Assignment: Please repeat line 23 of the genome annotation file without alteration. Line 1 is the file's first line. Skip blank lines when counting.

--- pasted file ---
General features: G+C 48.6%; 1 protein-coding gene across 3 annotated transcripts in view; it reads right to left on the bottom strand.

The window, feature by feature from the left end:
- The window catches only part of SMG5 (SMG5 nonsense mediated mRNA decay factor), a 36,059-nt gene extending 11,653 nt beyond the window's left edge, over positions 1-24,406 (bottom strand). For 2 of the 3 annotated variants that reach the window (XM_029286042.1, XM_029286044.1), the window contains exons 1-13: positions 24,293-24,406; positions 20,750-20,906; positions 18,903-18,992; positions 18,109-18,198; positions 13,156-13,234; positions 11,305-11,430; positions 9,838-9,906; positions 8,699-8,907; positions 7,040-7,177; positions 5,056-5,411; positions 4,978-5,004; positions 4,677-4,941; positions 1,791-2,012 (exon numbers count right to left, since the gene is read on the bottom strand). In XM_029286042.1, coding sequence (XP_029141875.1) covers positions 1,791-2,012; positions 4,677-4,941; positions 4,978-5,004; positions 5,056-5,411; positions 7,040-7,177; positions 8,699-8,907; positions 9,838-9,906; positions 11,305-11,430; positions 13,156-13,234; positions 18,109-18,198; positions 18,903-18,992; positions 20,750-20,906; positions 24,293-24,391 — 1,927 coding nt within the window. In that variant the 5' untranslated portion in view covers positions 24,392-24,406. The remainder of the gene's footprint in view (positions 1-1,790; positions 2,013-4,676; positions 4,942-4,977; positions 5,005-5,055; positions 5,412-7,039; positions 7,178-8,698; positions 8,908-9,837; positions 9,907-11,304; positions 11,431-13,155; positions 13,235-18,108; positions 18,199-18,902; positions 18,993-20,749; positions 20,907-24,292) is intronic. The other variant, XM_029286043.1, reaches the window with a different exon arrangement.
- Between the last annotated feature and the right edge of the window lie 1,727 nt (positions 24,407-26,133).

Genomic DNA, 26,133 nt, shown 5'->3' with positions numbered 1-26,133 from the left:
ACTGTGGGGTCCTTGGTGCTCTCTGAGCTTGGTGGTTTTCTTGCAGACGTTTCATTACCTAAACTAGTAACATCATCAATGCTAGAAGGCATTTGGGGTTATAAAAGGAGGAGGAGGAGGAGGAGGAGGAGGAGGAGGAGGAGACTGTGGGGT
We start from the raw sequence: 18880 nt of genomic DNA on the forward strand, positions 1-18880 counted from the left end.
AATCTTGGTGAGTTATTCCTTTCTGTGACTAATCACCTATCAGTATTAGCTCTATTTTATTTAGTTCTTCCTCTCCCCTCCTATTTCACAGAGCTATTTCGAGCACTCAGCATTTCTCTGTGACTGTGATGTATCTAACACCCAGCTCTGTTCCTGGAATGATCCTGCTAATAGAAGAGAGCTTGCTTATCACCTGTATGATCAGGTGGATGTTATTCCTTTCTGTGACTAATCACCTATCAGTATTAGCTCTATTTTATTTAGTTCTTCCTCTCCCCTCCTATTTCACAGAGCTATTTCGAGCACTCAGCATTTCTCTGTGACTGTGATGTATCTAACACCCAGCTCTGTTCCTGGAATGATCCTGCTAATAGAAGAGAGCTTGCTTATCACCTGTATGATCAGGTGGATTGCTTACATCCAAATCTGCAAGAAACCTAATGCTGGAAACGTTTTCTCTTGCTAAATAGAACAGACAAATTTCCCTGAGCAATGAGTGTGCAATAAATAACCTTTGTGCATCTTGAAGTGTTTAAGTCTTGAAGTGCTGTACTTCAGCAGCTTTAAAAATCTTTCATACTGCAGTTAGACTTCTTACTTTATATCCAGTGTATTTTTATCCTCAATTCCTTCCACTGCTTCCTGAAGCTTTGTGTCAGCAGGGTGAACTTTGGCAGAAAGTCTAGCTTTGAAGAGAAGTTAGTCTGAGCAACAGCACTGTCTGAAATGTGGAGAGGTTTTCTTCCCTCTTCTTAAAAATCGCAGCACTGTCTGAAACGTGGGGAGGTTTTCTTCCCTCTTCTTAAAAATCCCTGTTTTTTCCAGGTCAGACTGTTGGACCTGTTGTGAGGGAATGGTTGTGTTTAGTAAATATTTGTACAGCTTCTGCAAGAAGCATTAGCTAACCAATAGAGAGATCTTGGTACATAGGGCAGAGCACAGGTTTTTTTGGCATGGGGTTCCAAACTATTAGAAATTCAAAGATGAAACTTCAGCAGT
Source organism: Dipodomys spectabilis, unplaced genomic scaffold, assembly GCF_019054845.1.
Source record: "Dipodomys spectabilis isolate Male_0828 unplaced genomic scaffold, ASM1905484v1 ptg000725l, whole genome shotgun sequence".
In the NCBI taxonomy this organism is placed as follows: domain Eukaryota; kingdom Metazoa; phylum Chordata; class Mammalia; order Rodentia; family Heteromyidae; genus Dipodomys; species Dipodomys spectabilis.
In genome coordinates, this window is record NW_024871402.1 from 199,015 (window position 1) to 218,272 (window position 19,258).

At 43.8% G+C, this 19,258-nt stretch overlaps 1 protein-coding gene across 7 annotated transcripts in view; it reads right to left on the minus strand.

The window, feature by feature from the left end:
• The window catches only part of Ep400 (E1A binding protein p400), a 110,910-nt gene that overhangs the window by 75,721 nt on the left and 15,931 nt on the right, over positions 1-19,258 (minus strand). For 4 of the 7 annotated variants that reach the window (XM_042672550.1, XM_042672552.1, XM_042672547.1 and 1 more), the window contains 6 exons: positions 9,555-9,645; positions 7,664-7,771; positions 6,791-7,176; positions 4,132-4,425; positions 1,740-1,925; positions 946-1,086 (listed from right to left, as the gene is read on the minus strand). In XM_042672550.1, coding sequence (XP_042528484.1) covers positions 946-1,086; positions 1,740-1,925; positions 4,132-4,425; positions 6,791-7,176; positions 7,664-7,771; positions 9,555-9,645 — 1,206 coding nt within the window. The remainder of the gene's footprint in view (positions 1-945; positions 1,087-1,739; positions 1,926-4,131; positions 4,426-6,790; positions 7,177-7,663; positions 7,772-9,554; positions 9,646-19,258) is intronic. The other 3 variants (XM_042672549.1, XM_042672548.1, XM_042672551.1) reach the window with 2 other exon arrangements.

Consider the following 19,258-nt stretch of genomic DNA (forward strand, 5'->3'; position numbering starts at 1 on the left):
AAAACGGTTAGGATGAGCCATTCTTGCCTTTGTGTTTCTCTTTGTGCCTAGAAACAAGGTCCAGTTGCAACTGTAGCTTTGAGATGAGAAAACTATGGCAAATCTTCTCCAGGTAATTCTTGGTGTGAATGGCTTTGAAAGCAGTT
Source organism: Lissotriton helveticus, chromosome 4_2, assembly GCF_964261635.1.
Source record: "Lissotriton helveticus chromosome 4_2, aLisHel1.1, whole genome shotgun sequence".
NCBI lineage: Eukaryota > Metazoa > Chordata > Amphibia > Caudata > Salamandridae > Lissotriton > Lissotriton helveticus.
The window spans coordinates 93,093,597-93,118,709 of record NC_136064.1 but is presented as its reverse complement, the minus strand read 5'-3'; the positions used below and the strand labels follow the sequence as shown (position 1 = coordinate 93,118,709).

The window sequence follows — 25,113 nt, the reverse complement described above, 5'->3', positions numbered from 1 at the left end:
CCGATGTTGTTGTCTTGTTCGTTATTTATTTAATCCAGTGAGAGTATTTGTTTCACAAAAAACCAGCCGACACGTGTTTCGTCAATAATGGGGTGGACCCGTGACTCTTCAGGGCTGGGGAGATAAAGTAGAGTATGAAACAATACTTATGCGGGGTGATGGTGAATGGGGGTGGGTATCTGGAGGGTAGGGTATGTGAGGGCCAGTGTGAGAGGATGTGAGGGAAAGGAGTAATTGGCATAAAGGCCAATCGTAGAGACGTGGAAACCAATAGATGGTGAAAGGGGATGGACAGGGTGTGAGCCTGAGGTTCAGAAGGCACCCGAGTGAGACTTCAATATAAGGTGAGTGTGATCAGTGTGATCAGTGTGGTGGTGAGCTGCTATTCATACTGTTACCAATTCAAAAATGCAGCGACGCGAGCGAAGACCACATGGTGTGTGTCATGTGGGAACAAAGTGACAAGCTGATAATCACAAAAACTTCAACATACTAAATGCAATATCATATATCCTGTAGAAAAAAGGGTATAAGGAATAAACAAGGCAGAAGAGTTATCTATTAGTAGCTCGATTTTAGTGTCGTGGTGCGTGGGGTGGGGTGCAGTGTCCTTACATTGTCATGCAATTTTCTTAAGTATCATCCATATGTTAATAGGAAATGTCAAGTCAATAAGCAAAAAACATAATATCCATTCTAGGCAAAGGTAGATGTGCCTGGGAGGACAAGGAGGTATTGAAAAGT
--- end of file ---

CCGATGTTGTTGTCTTGTTCGTTATTTATTTAATCCAGTGAGAGTATTTGTTTCACAAAAAACCAGCCGACACGTGTTTCGTCAATAATGGGGTGGACCCGTGACTCTTCAGGGCTGGGGAGATAAAGTAGAGTATGAAACAATACTTATGCGGGGTGATGGTGAATGGGGGTGGGTATCTGGAGGGTAGGGTATGTGAGGGCCAGTGTGAGAGGATGTGAGGGAAAGGAGTAATTGGCATAAAGGCCAATCGTAGAGACGTGGAAACCAATAGATGGTGAAAGGGGATGGACAGGGTGTGAGCCTGAGGTTCAGAAGGCACCCGAGTGAGACTTCAATATAAGGTGAGTGTGATCAGTGTGATCAGTGTGGTGGTGAGCTGCTATTCATACTGTTACCAATTCAAAAATGCAGCGACGCGAGCGAAGACCACATGGTGTGTGTCATGTGGGAACAAAGTGACAAGCTGATAATCACAAAAACTTCAACATACTAAATGCAATATCATATATCCTGTAGAAAAAAGGGTATAAGGAATAAACAAGGCAGAAGAGTTATCTATTAGTAGCTCGATTTTAGTGTCGTGGTGCGTGGGGTGGGGTGCAGTGTCCTTACATTGTCATGCAATTTTCTTAAGTATCATCCATATGTTAATAGGAAATGTCAAGTCAATAAGCAAAAAACATAATATCCATTCTAGGCAAAGGTAGATGTGCCTGGGAGGACAAGGAGGTATTGAAAAGT